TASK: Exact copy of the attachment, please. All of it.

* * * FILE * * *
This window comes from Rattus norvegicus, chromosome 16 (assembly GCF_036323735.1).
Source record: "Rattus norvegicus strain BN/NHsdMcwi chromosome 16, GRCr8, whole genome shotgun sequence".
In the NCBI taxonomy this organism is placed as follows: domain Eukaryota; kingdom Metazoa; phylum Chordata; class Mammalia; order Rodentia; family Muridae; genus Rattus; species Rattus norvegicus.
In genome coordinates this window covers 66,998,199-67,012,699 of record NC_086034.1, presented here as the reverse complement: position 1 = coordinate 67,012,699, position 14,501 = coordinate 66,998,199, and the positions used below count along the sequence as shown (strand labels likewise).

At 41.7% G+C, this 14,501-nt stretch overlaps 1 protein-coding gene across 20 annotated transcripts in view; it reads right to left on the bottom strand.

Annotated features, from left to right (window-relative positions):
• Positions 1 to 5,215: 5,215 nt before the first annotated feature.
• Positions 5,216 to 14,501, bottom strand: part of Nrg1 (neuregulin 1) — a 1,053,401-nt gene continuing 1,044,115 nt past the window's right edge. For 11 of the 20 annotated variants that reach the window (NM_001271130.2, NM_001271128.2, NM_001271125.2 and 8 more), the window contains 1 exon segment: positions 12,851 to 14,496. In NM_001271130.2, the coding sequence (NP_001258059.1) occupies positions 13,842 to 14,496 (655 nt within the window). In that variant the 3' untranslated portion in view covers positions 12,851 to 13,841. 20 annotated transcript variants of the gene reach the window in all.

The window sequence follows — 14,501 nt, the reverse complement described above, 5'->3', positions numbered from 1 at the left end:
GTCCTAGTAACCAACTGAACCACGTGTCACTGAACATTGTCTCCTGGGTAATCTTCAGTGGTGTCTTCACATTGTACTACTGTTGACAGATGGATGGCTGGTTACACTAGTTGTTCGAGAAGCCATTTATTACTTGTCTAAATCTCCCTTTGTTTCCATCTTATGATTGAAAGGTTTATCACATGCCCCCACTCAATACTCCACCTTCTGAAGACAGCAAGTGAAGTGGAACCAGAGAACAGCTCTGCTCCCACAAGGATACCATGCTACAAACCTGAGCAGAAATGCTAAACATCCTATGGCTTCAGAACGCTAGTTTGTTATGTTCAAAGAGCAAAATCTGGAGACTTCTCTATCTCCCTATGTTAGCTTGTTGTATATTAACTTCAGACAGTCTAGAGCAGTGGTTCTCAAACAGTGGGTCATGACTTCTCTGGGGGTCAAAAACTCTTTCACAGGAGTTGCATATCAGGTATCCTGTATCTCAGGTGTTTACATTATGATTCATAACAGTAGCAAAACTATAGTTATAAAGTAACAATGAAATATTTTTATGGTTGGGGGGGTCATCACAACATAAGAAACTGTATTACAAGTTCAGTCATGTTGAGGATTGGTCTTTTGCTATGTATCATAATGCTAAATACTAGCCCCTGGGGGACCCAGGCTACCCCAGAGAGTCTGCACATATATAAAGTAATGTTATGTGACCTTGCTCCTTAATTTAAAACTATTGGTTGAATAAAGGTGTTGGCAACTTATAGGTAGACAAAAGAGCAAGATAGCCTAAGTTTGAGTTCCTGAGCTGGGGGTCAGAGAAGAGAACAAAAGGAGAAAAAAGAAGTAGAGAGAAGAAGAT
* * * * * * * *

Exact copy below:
This window comes from Rattus norvegicus, chromosome 16 (assembly GCF_036323735.1).
Source record: "Rattus norvegicus strain BN/NHsdMcwi chromosome 16, GRCr8, whole genome shotgun sequence".
In the NCBI taxonomy this organism is placed as follows: domain Eukaryota; kingdom Metazoa; phylum Chordata; class Mammalia; order Rodentia; family Muridae; genus Rattus; species Rattus norvegicus.
In genome coordinates this window covers 66,998,199-67,012,699 of record NC_086034.1, presented here as the reverse complement: position 1 = coordinate 67,012,699, position 14,501 = coordinate 66,998,199, and the positions used below count along the sequence as shown (strand labels likewise).

At 41.7% G+C, this 14,501-nt stretch overlaps 1 protein-coding gene across 20 annotated transcripts in view; it reads right to left on the bottom strand.

Annotated features, from left to right (window-relative positions):
• Positions 1 to 5,215: 5,215 nt before the first annotated feature.
• Positions 5,216 to 14,501, bottom strand: part of Nrg1 (neuregulin 1) — a 1,053,401-nt gene continuing 1,044,115 nt past the window's right edge. For 11 of the 20 annotated variants that reach the window (NM_001271130.2, NM_001271128.2, NM_001271125.2 and 8 more), the window contains 1 exon segment: positions 12,851 to 14,496. In NM_001271130.2, the coding sequence (NP_001258059.1) occupies positions 13,842 to 14,496 (655 nt within the window). In that variant the 3' untranslated portion in view covers positions 12,851 to 13,841. 20 annotated transcript variants of the gene reach the window in all.

The window sequence follows — 14,501 nt, the reverse complement described above, 5'->3', positions numbered from 1 at the left end:
GTCCTAGTAACCAACTGAACCACGTGTCACTGAACATTGTCTCCTGGGTAATCTTCAGTGGTGTCTTCACATTGTACTACTGTTGACAGATGGATGGCTGGTTACACTAGTTGTTCGAGAAGCCATTTATTACTTGTCTAAATCTCCCTTTGTTTCCATCTTATGATTGAAAGGTTTATCACATGCCCCCACTCAATACTCCACCTTCTGAAGACAGCAAGTGAAGTGGAACCAGAGAACAGCTCTGCTCCCACAAGGATACCATGCTACAAACCTGAGCAGAAATGCTAAACATCCTATGGCTTCAGAACGCTAGTTTGTTATGTTCAAAGAGCAAAATCTGGAGACTTCTCTATCTCCCTATGTTAGCTTGTTGTATATTAACTTCAGACAGTCTAGAGCAGTGGTTCTCAAACAGTGGGTCATGACTTCTCTGGGGGTCAAAAACTCTTTCACAGGAGTTGCATATCAGGTATCCTGTATCTCAGGTGTTTACATTATGATTCATAACAGTAGCAAAACTATAGTTATAAAGTAACAATGAAATATTTTTATGGTTGGGGGGGTCATCACAACATAAGAAACTGTATTACAAGTTCAGTCATGTTGAGGATTGGTCTTTTGCTATGTATCATAATGCTAAATACTAGCCCCTGGGGGACCCAGGCTACCCCAGAGAGTCTGCACATATATAAAGTAATGTTATGTGACCTTGCTCCTTAATTTAAAACTATTGGTTGAATAAAGGTGTTGGCAACTTATAGGTAGACAAAAGAGCAAGATAGCCTAAGTTTGAGTTCCTGAGCTGGGGGTCAGAGAAGAGAACAAAAGGAGAAAAAAGAAGTAGAGAGAAGAAGAT